Cancer is an evolving disease that interacts with a dynamic and heterogeneous tumor microenvironment, complicating efforts of early detection, treatment, and monitoring (22). By uncovering the molecular underpinnings of precursor lesions, it becomes possible to elucidate the common origins of tumorigenesis and improve preventive therapies through early detection tailored to the probability of disease progression. Combining molecular signature knowledge with recent advances in medical imaging and minimally invasive biomarkers can further enhance our ability to detect early disease and deliver targeted therapy to patients in the era of precision medicine (22).
Liquid biopsies, which analyze circulating tumor DNA, represent one method which enable real time monitoring of disease progression or regression (23). Cell free DNA is utilized to capture novel targetable mutations for the development of new treatments. Another noninvasive, in vivo approach to characterizing the malignant potential of neoplasms is molecular imaging (24-27). Although conventional imaging techniques such as CT revolutionized the diagnosis, staging, and monitoring of tumor progression and response to therapy, it did so by focusing on features such as size, macroscopic morphology, density, and water content. As evermore biomarkers associated with malignancy are identified, molecular imaging offers the promise of higher degrees of precision and functional characterization of neoplasms (28,29). Such improvements may manifest as targeted MRI contrast agents, optical agents that rely on chemical traits such as fluorescence and bioluminescence, and single photon emission computer tomography imaging using radiopharmaceuticals. As these examples indicate, progress in the field will depend on the development of appropriate biological probes. Furthermore, radiomic image feature extraction and deep learning have the potential to augment clinical diagnostics through quantification of radiographic features (e.g., shape, size, texture) and assessment of intratumor heterogeneity. These capabilities can translate to radiometric biomarkers that inform and complement clinical expertise and screening tests.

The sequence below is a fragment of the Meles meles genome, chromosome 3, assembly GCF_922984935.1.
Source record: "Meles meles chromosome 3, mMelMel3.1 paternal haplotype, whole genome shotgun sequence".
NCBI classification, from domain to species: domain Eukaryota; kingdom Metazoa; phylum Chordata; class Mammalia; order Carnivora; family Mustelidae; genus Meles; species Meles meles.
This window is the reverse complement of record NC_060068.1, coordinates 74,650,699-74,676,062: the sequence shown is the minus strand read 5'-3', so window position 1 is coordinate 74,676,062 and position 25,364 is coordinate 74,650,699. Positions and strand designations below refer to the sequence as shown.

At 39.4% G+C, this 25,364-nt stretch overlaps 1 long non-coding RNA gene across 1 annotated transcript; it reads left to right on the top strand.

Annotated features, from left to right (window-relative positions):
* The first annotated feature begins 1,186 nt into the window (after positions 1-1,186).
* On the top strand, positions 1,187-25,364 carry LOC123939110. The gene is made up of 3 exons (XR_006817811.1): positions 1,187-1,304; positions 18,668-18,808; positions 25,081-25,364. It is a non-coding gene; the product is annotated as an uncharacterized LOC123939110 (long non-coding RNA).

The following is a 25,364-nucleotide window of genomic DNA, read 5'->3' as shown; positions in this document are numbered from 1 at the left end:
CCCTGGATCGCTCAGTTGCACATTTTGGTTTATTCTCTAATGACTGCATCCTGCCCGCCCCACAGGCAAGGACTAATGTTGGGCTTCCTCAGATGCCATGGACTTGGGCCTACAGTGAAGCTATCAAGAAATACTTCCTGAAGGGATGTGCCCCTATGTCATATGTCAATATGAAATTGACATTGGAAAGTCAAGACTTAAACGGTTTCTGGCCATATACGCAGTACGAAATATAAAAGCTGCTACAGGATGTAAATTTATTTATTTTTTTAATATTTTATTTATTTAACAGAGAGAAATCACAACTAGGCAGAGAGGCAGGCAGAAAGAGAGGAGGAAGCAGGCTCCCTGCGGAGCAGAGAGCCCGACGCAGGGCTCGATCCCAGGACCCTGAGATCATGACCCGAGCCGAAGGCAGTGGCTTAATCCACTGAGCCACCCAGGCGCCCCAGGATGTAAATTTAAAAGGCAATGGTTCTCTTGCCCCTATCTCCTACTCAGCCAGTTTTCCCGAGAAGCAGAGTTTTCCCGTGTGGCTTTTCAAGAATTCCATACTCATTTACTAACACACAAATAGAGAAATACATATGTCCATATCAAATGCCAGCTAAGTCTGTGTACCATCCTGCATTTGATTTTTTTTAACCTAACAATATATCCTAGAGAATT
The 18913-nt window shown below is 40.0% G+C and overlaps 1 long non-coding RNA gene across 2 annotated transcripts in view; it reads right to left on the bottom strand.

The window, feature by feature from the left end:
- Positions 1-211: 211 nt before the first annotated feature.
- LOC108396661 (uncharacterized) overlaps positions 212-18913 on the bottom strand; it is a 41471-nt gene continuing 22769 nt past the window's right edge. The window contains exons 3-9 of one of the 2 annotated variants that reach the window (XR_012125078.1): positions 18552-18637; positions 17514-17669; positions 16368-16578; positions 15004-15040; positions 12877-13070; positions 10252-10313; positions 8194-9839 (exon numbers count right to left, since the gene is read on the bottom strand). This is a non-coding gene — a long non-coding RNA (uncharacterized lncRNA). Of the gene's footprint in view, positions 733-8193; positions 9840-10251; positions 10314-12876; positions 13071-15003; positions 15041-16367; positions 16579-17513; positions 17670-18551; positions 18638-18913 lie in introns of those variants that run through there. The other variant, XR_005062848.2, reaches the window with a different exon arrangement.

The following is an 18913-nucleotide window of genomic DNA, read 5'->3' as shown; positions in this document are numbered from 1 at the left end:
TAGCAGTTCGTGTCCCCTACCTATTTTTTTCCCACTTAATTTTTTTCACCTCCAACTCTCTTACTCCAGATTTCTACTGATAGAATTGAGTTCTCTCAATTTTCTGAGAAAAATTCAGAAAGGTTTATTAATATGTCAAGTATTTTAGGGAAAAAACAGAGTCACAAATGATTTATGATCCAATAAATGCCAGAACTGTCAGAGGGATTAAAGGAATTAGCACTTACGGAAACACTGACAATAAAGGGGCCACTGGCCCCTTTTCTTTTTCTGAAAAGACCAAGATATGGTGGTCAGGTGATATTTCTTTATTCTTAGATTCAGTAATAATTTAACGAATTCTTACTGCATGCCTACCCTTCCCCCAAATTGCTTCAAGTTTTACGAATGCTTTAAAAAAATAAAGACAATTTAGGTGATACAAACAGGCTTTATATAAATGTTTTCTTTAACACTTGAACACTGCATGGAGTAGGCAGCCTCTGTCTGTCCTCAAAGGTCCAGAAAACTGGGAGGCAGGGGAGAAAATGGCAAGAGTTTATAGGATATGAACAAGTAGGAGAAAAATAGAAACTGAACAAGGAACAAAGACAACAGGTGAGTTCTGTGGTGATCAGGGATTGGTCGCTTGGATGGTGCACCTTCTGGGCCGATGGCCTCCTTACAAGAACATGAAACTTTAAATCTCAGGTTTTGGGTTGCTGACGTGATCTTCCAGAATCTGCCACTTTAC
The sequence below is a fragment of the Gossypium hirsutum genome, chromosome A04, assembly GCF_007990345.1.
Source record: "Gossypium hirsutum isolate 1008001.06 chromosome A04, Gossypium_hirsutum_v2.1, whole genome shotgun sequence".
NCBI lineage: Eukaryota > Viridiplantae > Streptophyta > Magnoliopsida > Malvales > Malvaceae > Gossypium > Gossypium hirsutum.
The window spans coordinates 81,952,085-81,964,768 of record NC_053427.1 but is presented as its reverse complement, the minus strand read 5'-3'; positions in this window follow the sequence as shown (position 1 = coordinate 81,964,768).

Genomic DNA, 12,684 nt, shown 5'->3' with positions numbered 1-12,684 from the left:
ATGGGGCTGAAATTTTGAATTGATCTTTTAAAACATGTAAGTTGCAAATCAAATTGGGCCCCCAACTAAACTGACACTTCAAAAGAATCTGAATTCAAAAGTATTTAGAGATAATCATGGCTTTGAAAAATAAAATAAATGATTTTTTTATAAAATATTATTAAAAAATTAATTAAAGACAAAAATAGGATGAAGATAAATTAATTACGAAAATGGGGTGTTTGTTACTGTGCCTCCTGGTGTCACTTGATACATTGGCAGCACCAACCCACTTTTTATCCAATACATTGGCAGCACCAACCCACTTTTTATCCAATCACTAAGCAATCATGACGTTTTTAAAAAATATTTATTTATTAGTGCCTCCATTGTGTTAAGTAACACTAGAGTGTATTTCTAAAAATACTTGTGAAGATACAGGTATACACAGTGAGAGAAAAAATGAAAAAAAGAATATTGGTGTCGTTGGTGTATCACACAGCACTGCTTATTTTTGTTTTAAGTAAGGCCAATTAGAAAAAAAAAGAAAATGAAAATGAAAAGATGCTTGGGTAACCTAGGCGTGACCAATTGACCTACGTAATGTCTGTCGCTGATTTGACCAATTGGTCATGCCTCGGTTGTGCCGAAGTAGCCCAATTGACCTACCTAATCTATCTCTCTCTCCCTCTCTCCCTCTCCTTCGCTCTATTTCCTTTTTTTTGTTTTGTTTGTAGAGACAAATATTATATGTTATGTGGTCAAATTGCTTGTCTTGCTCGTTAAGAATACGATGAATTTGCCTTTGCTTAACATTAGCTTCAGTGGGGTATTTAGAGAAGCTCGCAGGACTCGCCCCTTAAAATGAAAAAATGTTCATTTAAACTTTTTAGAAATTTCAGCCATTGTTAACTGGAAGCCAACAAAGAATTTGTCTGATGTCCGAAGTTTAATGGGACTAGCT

Recent breakthroughs in immune checkpoint blockade, along with a deeper understanding of tumor immune biology, have further added to the repertoire of targeted cancer therapeutics, but only for a subset of patients (14,15). Radiomic biomarkers represent a minimally invasive method to characterize tumor hallmarks easily complemented by genomic data for early detection and treatment monitoring. Together with genomic data, radiomic biomarkers can help predict response to immunotherapy and guide patient selection for treatment (27,28). A recent study showed that radiomic features—region dissimilarity and entropy—significantly predict overall survival of patients with NSCLC who received anti-PD1 treatment (nivolumab) (26). These results reveal a heterogeneous tumor landscape that eludes traditional tissue biopsies, yet is captured by radiomic imaging data. Combining radiomic analysis with molecular data enables the development of treatment tailored to the distinctive features of each tumor or pre-invasive lesion (27-29).
Together, these advancements spanning molecular, pathological, and image-derived radiomic and deep learning data greatly enrich the evolving landscape of cancer diagnostics and therapeutics in the era of precision medicine.
Conflicts of Interest: The authors have no conflicts of interest to declare.